Erin Knightly | Great Scott! A Writer's Dilemma
June 2, 2012
So I have a dilemma, my friends.
As I celebrate the release of my debut novel, MORE THAN A STRANGER, I'm
already gearing up to start writing the third book in my Sealed With a Kiss series,
and it looks like my heroine may just snag herself a Scotsman.
Now, as a historical writer, research is a huge part of what I do. I can spend
hours playing, I mean researching everything from names of babies born in 1801
in a certain county in England, to how many people could comfortably fit inside
of a carriage, to what fabric would have most likely been used for a ball gown.
Having been to the picturesque English countryside, I could readily picture the
heroine of MORE THAN A
STRANGER riding full speed across the rolling green hills and trotting
alongside a mirror-surfaced lake. Likewise, since the heroine of my second book
was a baker, I wanted to make the recipes that she might have made, and spent
many an afternoon wearing my arm out as I hand whisked egg whites and feverishly
grated chocolate into a fine powder.
You see? I am dedicated to my craft—to getting all those little
details right. So it would stand to reason that, with the prospect of writing my
very first Scottish hero, a trip to Scotland would be the prudent thing to do.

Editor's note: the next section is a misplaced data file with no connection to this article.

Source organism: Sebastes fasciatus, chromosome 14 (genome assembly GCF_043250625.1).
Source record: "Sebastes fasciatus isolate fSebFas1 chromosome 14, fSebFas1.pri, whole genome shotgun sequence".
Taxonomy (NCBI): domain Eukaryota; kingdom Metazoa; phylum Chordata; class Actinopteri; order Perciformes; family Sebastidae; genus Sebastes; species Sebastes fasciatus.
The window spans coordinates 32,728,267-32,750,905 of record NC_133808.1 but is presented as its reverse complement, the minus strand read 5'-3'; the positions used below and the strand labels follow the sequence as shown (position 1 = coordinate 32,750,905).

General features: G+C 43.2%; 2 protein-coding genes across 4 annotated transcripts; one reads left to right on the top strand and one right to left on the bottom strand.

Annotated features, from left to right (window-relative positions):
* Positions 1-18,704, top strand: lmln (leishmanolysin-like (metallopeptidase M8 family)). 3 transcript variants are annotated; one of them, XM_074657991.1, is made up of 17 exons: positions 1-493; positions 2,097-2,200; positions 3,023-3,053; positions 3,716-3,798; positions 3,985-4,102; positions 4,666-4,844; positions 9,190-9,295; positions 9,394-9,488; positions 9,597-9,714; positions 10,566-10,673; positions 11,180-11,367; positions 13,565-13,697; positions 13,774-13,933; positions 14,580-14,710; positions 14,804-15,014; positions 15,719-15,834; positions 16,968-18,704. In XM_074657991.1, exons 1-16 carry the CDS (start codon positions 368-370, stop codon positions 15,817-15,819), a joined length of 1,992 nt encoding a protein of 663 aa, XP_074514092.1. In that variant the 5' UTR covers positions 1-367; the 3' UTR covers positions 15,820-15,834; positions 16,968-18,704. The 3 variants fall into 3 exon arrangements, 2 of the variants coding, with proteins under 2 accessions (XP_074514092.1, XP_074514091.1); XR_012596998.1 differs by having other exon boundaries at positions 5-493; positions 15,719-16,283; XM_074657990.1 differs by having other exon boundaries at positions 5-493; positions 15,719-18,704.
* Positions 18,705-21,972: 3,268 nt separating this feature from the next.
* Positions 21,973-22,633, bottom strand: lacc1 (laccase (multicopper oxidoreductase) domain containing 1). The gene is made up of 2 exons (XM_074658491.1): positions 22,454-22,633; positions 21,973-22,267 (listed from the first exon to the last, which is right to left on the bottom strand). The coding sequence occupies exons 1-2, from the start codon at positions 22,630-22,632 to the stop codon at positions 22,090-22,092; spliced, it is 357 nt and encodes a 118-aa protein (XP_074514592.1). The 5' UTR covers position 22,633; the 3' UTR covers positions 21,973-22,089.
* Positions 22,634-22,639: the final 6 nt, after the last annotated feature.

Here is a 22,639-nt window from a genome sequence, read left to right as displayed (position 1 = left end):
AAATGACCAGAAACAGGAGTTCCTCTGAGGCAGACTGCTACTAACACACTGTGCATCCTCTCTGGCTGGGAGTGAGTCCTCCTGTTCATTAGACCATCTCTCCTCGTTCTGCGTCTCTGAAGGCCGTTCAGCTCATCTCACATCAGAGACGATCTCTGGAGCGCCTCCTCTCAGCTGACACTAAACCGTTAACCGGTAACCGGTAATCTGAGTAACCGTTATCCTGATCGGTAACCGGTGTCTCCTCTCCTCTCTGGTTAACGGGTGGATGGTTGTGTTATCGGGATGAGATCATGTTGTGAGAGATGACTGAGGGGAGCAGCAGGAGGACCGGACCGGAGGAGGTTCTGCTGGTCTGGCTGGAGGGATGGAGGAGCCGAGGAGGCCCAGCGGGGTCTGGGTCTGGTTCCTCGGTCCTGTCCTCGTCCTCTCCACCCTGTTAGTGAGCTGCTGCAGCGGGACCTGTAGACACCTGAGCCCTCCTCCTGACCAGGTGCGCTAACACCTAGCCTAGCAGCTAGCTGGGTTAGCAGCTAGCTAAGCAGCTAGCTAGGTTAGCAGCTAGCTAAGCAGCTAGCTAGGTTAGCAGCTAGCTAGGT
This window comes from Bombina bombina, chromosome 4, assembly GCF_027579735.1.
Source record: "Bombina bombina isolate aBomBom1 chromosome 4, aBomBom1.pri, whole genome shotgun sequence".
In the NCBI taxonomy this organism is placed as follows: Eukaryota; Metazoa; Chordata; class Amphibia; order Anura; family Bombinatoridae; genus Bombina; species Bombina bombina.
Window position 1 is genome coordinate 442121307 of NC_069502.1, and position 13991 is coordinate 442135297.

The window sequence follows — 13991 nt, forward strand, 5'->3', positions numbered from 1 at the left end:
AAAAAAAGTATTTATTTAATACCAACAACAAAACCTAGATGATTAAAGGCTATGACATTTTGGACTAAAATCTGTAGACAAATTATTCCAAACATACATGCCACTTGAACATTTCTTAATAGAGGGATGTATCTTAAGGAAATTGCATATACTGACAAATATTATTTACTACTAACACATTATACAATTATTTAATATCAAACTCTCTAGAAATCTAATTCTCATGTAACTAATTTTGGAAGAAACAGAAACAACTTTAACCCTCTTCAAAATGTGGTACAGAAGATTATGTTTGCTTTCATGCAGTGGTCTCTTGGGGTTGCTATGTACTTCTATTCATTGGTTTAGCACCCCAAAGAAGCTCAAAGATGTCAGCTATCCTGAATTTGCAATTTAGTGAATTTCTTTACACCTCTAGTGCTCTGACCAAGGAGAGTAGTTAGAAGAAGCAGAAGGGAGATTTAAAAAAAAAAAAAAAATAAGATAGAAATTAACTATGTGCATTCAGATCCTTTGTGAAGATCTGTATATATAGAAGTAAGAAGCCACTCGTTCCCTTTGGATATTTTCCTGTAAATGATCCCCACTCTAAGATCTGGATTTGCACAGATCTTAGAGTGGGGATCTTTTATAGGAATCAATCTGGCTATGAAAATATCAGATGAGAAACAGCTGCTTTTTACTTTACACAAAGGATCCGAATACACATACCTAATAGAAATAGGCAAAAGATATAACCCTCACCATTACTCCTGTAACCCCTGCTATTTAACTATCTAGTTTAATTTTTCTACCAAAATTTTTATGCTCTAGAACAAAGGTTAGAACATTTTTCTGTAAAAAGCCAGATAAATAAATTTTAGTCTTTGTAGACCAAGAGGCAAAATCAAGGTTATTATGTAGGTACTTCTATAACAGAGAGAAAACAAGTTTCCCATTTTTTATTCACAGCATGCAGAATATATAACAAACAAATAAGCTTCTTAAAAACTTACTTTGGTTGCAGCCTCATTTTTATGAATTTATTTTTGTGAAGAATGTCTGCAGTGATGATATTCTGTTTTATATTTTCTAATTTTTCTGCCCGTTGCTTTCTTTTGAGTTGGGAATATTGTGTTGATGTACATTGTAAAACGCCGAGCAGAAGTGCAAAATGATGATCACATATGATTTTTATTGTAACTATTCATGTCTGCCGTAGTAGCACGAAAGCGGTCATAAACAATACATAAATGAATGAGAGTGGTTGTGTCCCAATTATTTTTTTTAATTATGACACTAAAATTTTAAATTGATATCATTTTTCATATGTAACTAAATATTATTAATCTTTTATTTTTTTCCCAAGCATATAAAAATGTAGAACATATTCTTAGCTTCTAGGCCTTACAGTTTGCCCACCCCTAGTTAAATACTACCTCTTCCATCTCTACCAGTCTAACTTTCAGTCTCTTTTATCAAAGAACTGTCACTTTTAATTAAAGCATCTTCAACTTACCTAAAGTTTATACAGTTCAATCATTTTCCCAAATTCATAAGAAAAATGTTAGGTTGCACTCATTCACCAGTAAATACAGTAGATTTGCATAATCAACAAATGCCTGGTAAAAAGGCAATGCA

What better way to describe the rugged terrain than to see it? Or to capture the
feeling of a ramshackle castle than to stay in one? Right? Right? (Take that,
IRS. My dream trip is totally write-offable.)
Sounds great, at least in theory. So what, you may be asking yourself, is the
That, my friends, would be the Scotsman himself. In my mind, Scotland is filled
with strapping, broad shouldered young men with killer legs and a thing for
kilts. He can wield a sword, drink Jim Beam himself under the table, and seduce
a woman with little more than the arrogant lift of his brow and the musical lilt
of his accent (I feel compelled to mention here that I have met Gerard Butler,
and nearly melted into an Erin-colored puddle right there in front of his manly
yet stylish boots on the merit of his rolled R's alone).
So basically, to this romance author, Scotland is filled with tens of thousands
of men just like Gerard, only with fewer motorcycle jackets and way more kilts.
So here I am, with the opportunity tantalizingly within reach, and I'm